PLANNING EDUCATION AND SUSTAINABLE DEVELOPMENT: STUDENTS’ PERCEPTION AND KNOWLEDGE – A CASE FROM TURKEY

Ebru Cubukcu, Gözde Ekşioğlu

DOI: http://dx.doi.org/10.26687/archnet-ijar.v3i1.265

Abstract

Sustainable development is one of the great challenges of 21st century for various disciplines including city and regional planning. Studies showed that city plans fail to promote sustainable development, design professionals have limited understanding of sustainability issues, and curriculums in design education schools do not put the necessary emphasis on sustainability concepts. However, no study has tested whether planning students’ have a different perception and understanding of sustainable development than other students. Thus, this study aims to understand attitudes of planning students towards sustainable development and compare planning students’ and other students’ knowledge about sustainable development. Data were collected by means of questionnaires, which asked questions about perception and attitudes towards sustainable development, source of information to improve sustainability knowledge, and level of knowledge for general, legal and architectural aspects of sustainability. One hundred ten volunteers (79 planning students, 31 general students) participated in the study. Results showed that students thought that very little sustainable practice appears to be undertaken. Although, planning students thought that the sensitivity to sustainability determines an important percentage of their final grades in a studio project, they reported not using many of the sustainability principles in studios. In addition, planning students reported that they improve their understanding of sustainable development via classes, scientific articles and books. On the other hand, other students reported that they rely on visual and written media to improve their understanding of sustainable development. Despite those differences in sources of information, results showed that, planning students’ level of knowledge (for general, legal and architectural aspects of sustainability) was not different than that of other students. In conclusion, although this study has some methodological drawbacks it is important in highlighting the necessity for a better look to planning education.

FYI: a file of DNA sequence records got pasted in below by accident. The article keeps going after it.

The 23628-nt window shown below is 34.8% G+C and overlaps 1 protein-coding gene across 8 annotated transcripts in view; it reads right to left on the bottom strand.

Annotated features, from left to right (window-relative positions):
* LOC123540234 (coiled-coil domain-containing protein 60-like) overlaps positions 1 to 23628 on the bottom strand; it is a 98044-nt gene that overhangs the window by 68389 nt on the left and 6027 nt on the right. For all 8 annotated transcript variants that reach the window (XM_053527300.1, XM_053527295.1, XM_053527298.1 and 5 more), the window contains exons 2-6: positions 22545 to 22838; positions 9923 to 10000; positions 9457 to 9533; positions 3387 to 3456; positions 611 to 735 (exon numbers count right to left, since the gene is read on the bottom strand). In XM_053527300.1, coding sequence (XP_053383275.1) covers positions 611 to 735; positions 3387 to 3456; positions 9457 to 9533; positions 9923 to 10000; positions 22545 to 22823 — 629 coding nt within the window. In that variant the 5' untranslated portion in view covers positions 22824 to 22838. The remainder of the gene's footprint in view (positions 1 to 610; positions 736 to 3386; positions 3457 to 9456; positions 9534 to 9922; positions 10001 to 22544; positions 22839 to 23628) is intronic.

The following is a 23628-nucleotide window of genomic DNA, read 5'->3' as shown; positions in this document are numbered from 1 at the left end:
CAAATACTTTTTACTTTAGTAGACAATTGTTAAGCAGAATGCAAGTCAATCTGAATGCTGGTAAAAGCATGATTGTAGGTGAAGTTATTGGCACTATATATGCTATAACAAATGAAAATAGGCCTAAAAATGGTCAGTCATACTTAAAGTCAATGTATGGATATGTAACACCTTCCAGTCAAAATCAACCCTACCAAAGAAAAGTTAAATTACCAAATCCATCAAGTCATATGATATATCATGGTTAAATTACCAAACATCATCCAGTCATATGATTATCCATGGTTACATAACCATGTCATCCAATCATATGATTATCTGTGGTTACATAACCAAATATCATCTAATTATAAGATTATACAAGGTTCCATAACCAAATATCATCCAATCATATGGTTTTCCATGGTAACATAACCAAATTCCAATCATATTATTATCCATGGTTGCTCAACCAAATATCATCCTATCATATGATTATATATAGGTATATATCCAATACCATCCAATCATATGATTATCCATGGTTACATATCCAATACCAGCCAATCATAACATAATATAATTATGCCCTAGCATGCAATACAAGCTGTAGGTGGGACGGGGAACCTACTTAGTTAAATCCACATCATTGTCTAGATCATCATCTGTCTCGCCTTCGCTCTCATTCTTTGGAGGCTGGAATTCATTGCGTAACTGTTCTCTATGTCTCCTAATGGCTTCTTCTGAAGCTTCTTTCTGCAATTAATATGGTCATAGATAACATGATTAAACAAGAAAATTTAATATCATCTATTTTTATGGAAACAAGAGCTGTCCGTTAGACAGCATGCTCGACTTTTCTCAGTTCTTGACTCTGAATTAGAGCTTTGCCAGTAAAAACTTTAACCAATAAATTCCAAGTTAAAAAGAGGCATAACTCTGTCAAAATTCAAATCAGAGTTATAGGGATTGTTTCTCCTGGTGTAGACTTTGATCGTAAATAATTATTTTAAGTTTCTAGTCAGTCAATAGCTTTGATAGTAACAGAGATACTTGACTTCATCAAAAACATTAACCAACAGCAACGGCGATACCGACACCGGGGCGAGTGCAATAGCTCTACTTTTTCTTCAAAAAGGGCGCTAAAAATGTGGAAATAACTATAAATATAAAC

Keywords

Sustainability; sustainable development; planning education; education; sustainable design

Full Text:

PDF

References

Al-Hassan, A.H. & Dudek, S.J.M. (2008). Promoting Sustainable Development in Arabia through Initiating an Arab Architecture Accrediting Board, CEBE Transactions, 5 (1), pp. 71-89

Berke, P. R. & Manta-Conroy, M. (2000). Are We Planning for Sustainable Development?: An Evaluation of 30 Comprehensive Plans, Journal of theAmerican Planning Association, 66 (1), pp. 21-33.

Branch, M. (1993). The State of Sustainability, Progressive Architecture, 74 (3), pp. 72-79.

Cotgrave, A. & Alkhaddar, R. (2006) “Greening the Curricula within Construction Programmes,” Journal for Education in the Built Environment, 1, pp. 3-29.